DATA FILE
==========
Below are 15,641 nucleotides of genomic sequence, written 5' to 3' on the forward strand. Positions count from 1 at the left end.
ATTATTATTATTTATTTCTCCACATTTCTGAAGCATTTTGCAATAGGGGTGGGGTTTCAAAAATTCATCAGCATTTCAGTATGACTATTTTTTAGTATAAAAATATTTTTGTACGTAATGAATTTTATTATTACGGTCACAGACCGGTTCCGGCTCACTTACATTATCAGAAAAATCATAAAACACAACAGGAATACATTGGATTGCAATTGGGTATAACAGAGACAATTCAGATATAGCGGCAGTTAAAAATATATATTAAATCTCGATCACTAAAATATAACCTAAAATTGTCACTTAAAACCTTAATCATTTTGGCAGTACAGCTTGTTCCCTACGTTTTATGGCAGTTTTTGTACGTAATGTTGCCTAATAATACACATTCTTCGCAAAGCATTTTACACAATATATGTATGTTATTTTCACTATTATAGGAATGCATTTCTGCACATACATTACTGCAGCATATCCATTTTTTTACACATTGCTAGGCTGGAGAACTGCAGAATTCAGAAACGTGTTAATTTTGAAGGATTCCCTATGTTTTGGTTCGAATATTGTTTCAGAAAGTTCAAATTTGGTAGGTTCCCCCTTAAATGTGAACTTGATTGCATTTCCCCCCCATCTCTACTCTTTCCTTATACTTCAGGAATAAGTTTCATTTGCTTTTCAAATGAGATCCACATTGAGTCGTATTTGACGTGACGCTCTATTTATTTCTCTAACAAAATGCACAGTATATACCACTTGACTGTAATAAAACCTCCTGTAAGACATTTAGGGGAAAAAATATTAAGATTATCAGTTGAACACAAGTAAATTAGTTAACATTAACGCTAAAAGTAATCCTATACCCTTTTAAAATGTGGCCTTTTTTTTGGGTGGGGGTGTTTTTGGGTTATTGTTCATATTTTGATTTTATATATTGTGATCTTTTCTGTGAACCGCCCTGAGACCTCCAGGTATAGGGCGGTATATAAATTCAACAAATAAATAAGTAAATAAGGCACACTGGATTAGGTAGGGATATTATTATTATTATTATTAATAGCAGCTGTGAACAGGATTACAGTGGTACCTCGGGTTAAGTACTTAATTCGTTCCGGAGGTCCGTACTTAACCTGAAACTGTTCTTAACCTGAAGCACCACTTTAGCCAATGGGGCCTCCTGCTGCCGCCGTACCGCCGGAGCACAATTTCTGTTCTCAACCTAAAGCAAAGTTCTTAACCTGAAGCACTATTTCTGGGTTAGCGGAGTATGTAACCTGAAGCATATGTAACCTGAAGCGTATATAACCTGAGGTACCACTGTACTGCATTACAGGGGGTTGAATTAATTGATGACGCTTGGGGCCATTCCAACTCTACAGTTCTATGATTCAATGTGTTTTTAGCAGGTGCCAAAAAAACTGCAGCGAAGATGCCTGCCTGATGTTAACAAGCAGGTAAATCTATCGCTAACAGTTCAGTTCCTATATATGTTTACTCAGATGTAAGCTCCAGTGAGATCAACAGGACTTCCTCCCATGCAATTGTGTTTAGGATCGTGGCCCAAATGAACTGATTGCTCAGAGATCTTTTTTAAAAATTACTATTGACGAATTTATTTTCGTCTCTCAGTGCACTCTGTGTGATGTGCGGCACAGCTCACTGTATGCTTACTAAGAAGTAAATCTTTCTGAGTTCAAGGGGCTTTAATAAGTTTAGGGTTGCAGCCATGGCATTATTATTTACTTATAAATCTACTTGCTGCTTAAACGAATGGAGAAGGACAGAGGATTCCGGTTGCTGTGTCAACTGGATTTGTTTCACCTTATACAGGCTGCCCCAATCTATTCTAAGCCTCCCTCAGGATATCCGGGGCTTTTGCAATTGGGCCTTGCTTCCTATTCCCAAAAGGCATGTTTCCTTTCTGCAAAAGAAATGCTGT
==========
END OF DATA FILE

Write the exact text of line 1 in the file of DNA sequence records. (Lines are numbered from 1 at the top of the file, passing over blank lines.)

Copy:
Below are 15,641 nucleotides of genomic sequence, written 5' to 3' on the forward strand. Positions count from 1 at the left end.